Monday 19th August; Somerton Meadows to Thrupp
Meg woke us up at midnight, warning us of some dreadful monster outside. The morning proved it had just been an innocent cow wandering by, who had left evidence of her passage right outside the cratch.
We started cruising at about 9.15, feeling as though we were the only boat on the cut. But that’s never really the case, is it? We had to wait at the first lock, Heyford Common, for one going down and one coming up.
We had a plastic container ready at the next lock, Allen’s, at Upper Heyford, for we knew there were some good blackberry bushes here. There was just enough fruit to add to the apples we had picked at home. We hope there will be more ready on our way back!
As we moved on to Dashwood lock we were caught in a couple of heavy showers, which was a shame for the poor chap we passed who had just put a large washing load out to dry.
We should have had lunch above Dashwood lock. There were 4 boats waiting, filling the lock moorings. The first went down, and then there was a long wait while another boat approached from below. The next went down, another longish wait. Then, joy! The two in front of us were together and short, so they squeezed in together. They were very relaxed about the whole thing, which was fine, but we were getting hungry by this time. Eventually it was our turn, an hour after we had arrived.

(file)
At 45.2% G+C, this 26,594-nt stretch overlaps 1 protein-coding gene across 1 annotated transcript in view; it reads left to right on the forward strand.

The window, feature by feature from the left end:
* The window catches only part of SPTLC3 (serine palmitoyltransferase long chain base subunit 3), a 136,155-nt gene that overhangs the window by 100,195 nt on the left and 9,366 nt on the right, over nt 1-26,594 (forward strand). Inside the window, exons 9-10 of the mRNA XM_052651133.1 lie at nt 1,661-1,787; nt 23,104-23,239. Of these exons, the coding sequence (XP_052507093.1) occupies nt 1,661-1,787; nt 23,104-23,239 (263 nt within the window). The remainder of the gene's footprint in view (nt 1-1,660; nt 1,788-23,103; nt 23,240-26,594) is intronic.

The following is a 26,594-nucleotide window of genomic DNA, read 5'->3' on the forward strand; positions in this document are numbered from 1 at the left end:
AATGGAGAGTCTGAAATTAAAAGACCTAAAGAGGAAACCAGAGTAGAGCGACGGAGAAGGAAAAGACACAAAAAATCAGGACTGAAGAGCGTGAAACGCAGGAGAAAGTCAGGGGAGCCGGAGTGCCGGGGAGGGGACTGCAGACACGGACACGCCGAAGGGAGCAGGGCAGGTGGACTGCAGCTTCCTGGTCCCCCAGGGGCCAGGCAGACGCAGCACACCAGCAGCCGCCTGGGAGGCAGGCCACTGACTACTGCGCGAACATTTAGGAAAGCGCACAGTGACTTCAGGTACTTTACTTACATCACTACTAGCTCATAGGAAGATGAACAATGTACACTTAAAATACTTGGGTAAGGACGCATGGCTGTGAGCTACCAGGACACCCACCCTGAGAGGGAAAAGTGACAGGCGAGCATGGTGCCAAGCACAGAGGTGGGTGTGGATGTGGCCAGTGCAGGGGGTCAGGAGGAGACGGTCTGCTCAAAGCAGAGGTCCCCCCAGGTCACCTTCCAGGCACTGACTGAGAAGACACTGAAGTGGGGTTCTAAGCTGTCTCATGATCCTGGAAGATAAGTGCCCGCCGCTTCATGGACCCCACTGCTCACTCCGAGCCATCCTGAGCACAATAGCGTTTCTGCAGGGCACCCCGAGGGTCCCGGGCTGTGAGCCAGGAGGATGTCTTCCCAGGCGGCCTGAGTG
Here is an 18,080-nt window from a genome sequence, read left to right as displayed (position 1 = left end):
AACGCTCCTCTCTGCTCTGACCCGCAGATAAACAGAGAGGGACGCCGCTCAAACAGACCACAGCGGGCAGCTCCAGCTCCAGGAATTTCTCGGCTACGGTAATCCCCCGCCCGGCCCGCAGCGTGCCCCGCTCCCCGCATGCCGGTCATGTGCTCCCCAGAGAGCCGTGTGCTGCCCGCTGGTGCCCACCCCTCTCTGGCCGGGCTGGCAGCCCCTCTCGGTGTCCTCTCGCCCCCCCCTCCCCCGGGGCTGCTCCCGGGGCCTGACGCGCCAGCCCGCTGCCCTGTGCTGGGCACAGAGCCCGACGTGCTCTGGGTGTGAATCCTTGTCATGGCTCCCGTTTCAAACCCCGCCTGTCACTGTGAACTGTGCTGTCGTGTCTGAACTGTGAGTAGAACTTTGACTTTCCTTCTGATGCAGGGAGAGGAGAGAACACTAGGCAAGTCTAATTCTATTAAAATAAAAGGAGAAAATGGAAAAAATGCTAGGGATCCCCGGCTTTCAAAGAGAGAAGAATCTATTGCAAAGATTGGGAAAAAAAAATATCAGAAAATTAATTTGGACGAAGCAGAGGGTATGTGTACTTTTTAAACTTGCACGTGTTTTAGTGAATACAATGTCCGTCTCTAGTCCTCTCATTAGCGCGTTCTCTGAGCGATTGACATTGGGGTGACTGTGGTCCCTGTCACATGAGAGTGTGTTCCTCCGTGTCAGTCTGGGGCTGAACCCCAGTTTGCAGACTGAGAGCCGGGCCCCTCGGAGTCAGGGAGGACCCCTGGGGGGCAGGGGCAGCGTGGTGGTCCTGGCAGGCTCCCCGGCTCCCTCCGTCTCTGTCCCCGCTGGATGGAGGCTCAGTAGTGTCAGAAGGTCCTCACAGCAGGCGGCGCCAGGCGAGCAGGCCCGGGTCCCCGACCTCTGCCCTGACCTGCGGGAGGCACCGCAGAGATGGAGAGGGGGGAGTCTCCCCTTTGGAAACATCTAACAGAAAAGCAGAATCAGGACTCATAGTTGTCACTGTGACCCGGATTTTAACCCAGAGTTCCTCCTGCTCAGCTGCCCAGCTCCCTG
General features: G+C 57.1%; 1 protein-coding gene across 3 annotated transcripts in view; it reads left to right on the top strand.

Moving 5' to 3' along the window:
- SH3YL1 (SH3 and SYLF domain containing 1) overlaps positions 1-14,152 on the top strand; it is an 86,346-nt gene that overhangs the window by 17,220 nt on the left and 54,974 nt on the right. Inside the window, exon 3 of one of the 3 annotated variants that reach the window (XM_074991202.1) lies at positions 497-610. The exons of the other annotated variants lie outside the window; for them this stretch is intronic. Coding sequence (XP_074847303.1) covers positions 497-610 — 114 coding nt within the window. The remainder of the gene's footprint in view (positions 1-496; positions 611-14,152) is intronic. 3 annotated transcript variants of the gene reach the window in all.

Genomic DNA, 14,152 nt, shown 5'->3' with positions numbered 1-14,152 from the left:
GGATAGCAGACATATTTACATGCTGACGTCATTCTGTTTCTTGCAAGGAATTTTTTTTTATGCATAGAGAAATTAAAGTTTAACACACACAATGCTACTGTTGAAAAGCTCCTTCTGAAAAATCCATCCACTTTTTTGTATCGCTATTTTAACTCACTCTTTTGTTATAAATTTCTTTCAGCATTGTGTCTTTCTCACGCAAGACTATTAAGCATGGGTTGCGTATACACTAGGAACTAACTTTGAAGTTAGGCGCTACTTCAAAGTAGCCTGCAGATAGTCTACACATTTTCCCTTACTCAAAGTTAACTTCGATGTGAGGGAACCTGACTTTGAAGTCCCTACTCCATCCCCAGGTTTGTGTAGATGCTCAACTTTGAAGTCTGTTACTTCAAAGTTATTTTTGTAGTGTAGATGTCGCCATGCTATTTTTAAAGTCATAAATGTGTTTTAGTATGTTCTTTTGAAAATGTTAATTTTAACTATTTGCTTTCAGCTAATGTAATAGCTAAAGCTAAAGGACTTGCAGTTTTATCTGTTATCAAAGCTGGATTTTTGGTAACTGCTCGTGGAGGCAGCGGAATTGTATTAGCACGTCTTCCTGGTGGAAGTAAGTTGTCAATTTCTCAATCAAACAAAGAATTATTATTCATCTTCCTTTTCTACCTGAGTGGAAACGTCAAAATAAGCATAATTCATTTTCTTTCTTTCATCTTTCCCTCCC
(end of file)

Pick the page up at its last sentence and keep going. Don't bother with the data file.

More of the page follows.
We stopped for lunch on the way to the next lock, Northbrook, hoping the boats in front would have all moved on by the time we started again. They had, or were moored for the day so we had a quiet cruise down to Pigeon lock. The quarry moorings were deserted, but were not for us today. The pipe bridge nearby had a couple of herons keeping an eye on things, but only one stayed put for a photo.
|the bold one stayed put ....|
|and the rear view|
We passed a dredger moored up on the offside, then at Gibraltar there was another with two pans ready for the next stage of dredging. We were quickly down the river section and were soon entering Thrupp. The first moorings were full, so, hearts heavy we pulled in at the facilities point to fill and empty, and also to drop a couple of books off at the book exchange. We expected to have to move on past Kidlington. Then I looked round the bend at the bridge to see several lovely spaces just waiting for us. So, watering up completed we went through the bridge and had a choice of moorings for the night.
We went to the Boat for a celebratory drink and a meal – partly for the luck of the moorings, but mostly for the birth of our third grandchild. This is why we opted to come back down to Oxford – the travel options are a great deal better than the other routes we could have taken. So in a couple of days’ time we hope to be taking the train from Oxford to go and visit.
10½ miles, 7 locks